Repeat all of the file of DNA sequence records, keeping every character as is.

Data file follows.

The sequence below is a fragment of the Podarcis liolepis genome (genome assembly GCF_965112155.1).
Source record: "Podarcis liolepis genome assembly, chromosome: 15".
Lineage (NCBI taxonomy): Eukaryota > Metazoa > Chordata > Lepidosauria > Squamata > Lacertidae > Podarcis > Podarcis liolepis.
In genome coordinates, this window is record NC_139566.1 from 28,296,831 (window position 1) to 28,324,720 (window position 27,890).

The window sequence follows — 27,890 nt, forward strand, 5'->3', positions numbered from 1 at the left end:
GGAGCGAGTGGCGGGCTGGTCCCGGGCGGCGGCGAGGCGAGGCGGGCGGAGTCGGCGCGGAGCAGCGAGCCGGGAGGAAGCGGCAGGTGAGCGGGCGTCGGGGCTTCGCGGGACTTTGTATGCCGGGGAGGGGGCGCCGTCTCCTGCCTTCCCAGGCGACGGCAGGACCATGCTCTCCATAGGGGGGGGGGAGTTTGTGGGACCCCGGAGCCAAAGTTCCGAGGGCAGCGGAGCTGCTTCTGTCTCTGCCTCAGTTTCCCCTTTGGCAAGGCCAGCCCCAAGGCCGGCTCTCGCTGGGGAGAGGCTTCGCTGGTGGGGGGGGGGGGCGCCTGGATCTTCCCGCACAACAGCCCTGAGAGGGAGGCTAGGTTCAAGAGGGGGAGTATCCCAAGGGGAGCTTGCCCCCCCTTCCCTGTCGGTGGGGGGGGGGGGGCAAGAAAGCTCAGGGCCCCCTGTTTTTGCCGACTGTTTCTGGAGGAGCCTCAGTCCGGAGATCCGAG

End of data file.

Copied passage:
The sequence below is a fragment of the Podarcis liolepis genome (genome assembly GCF_965112155.1).
Source record: "Podarcis liolepis genome assembly, chromosome: 15".
Lineage (NCBI taxonomy): Eukaryota > Metazoa > Chordata > Lepidosauria > Squamata > Lacertidae > Podarcis > Podarcis liolepis.
In genome coordinates, this window is record NC_139566.1 from 28,296,831 (window position 1) to 28,324,720 (window position 27,890).

The window sequence follows — 27,890 nt, forward strand, 5'->3', positions numbered from 1 at the left end:
GGAGCGAGTGGCGGGCTGGTCCCGGGCGGCGGCGAGGCGAGGCGGGCGGAGTCGGCGCGGAGCAGCGAGCCGGGAGGAAGCGGCAGGTGAGCGGGCGTCGGGGCTTCGCGGGACTTTGTATGCCGGGGAGGGGGCGCCGTCTCCTGCCTTCCCAGGCGACGGCAGGACCATGCTCTCCATAGGGGGGGGGGAGTTTGTGGGACCCCGGAGCCAAAGTTCCGAGGGCAGCGGAGCTGCTTCTGTCTCTGCCTCAGTTTCCCCTTTGGCAAGGCCAGCCCCAAGGCCGGCTCTCGCTGGGGAGAGGCTTCGCTGGTGGGGGGGGGGGGCGCCTGGATCTTCCCGCACAACAGCCCTGAGAGGGAGGCTAGGTTCAAGAGGGGGAGTATCCCAAGGGGAGCTTGCCCCCCCTTCCCTGTCGGTGGGGGGGGGGGGGCAAGAAAGCTCAGGGCCCCCTGTTTTTGCCGACTGTTTCTGGAGGAGCCTCAGTCCGGAGATCCGAG